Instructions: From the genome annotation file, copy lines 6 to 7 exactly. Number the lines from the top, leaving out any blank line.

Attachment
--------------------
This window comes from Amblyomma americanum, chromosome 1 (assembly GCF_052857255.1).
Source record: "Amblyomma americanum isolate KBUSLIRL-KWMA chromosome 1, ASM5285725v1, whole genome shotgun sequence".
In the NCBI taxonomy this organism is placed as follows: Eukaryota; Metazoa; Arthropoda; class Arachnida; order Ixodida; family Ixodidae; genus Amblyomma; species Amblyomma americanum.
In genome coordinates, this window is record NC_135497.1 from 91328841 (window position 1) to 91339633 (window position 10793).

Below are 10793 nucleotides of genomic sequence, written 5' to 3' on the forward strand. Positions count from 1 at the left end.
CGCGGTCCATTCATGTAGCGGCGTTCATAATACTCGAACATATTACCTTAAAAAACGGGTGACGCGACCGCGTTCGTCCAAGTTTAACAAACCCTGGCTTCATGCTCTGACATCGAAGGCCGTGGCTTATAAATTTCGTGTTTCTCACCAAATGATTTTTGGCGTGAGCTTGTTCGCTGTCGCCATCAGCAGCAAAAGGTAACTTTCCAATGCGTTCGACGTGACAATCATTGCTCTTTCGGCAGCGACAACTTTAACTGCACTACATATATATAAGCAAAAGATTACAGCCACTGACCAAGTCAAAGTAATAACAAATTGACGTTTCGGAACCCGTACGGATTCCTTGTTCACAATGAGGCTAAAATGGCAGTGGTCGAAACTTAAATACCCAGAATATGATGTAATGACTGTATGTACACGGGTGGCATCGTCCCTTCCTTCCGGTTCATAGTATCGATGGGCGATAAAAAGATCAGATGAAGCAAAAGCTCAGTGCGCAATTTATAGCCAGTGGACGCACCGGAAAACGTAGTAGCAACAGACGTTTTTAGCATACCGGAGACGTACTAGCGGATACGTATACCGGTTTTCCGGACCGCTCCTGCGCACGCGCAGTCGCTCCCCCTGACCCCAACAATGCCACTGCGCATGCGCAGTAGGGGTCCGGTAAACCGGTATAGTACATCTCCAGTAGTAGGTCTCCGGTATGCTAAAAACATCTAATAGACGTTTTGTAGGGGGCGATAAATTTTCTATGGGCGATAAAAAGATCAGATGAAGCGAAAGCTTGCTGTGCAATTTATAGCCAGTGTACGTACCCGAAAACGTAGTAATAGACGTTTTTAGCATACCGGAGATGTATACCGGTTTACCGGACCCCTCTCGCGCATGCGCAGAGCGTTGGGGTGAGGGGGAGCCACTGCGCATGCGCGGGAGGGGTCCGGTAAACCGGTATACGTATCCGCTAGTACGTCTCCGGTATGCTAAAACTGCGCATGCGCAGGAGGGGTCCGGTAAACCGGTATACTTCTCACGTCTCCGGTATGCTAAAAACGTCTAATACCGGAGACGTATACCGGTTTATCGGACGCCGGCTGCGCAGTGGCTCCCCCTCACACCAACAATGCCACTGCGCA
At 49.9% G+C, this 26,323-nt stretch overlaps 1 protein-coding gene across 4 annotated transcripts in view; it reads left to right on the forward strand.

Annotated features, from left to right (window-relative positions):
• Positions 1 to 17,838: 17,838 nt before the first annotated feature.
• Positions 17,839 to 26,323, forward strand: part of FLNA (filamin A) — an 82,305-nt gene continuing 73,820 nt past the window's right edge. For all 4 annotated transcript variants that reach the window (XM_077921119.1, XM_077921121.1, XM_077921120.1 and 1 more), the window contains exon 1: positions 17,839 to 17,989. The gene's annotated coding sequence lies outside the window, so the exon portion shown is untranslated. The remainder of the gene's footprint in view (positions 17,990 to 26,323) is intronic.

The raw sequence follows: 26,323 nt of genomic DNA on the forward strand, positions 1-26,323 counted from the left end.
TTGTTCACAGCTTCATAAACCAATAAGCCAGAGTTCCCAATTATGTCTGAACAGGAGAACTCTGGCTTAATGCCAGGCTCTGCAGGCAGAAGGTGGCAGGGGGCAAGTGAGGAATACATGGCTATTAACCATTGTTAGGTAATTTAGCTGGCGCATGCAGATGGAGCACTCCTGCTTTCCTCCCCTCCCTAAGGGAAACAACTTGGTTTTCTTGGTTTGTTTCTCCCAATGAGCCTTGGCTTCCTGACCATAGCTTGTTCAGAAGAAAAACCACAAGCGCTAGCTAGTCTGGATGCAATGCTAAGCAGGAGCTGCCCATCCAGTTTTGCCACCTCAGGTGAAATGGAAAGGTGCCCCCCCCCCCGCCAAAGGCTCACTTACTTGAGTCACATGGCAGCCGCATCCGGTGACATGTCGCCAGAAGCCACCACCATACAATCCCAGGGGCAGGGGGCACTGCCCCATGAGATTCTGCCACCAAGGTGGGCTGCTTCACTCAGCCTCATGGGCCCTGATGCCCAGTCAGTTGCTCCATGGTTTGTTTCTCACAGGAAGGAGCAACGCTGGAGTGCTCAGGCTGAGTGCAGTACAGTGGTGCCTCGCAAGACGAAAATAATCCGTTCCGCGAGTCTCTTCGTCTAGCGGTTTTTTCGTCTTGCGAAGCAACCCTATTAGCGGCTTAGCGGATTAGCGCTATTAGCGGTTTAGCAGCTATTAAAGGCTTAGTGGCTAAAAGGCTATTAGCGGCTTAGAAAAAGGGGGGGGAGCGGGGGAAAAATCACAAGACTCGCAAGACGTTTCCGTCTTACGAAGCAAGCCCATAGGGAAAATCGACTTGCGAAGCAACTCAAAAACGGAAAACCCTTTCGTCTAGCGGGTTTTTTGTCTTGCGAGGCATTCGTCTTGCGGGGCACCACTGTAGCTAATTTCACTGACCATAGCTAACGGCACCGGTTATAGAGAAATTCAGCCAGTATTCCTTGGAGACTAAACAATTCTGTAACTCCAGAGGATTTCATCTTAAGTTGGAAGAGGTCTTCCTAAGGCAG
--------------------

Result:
CGCGGTCCATTCATGTAGCGGCGTTCATAATACTCGAACATATTACCTTAAAAAACGGGTGACGCGACCGCGTTCGTCCAAGTTTAACAAACCCTGGCTTCATGCTCTGACATCGAAGGCCGTGGCTTATAAATTTCGTGTTTCTCACCAAATGATTTTTGGCGTGAGCTTGTTCGCTGTCGCCATCAGCAGCAAAAGGTAACTTTCCAATGCGTTCGACGTGACAATCATTGCTCTTTCGGCAGCGACAACTTTAACTGCACTACATATATATAAGCAAAAGATTACAGCCACTGACCAAGTCAAAGTAATAACAAATTGACGTTTCGGAACCCGTACGGATTCCTTGTTCACAATGAGGCTAAAATGGCAGTGGTCGAAACTTAAATACCCAGAATATGATGTAATGACTGTATGTACACGGGTGGCATCGTCCCTTCCTTCCGGTTCATAGTATCGATGGGCGATAAAAAGATCAGATGAAGCAAAAGCTCAGTGCGCAATTTATAGCCAGTGGACGCACCGGAAAACGTAGTAGCAACAGACGTTTTTAGCATACCGGAGACGTACTAGCGGATACGTATACCGGTTTTCCGGACCGCTCCTGCGCACGCGCAGTCGCTCCCCCTGACCCCAACAATGCCACTGCGCATGCGCAGTAGGGGTCCGGTAAACCGGTATAGTACATCTCCAGTAGTAGGTCTCCGGTATGCTAAAAACATCTAATAGACGTTTTGTAGGGGGCGATAAATTTTCTATGGGCGATAAAAAGATCAGATGAAGCGAAAGCTTGCTGTGCAATTTATAGCCAGTGTACGTACCCGAAAACGTAGTAATAGACGTTTTTAGCATACCGGAGATGTATACCGGTTTACCGGACCCCTCTCGCGCATGCGCAGAGCGTTGGGGTGAGGGGGAGCCACTGCGCATGCGCGGGAGGGGTCCGGTAAACCGGTATACGTATCCGCTAGTACGTCTCCGGTATGCTAAAACTGCGCATGCGCAGGAGGGGTCCGGTAAACCGGTATACTTCTCACGTCTCCGGTATGCTAAAAACGTCTAATACCGGAGACGTATACCGGTTTATCGGACGCCGGCTGCGCAGTGGCTCCCCCTCACACCAACAATGCCACTGCGCA
At 49.9% G+C, this 26,323-nt stretch overlaps 1 protein-coding gene across 4 annotated transcripts in view; it reads left to right on the forward strand.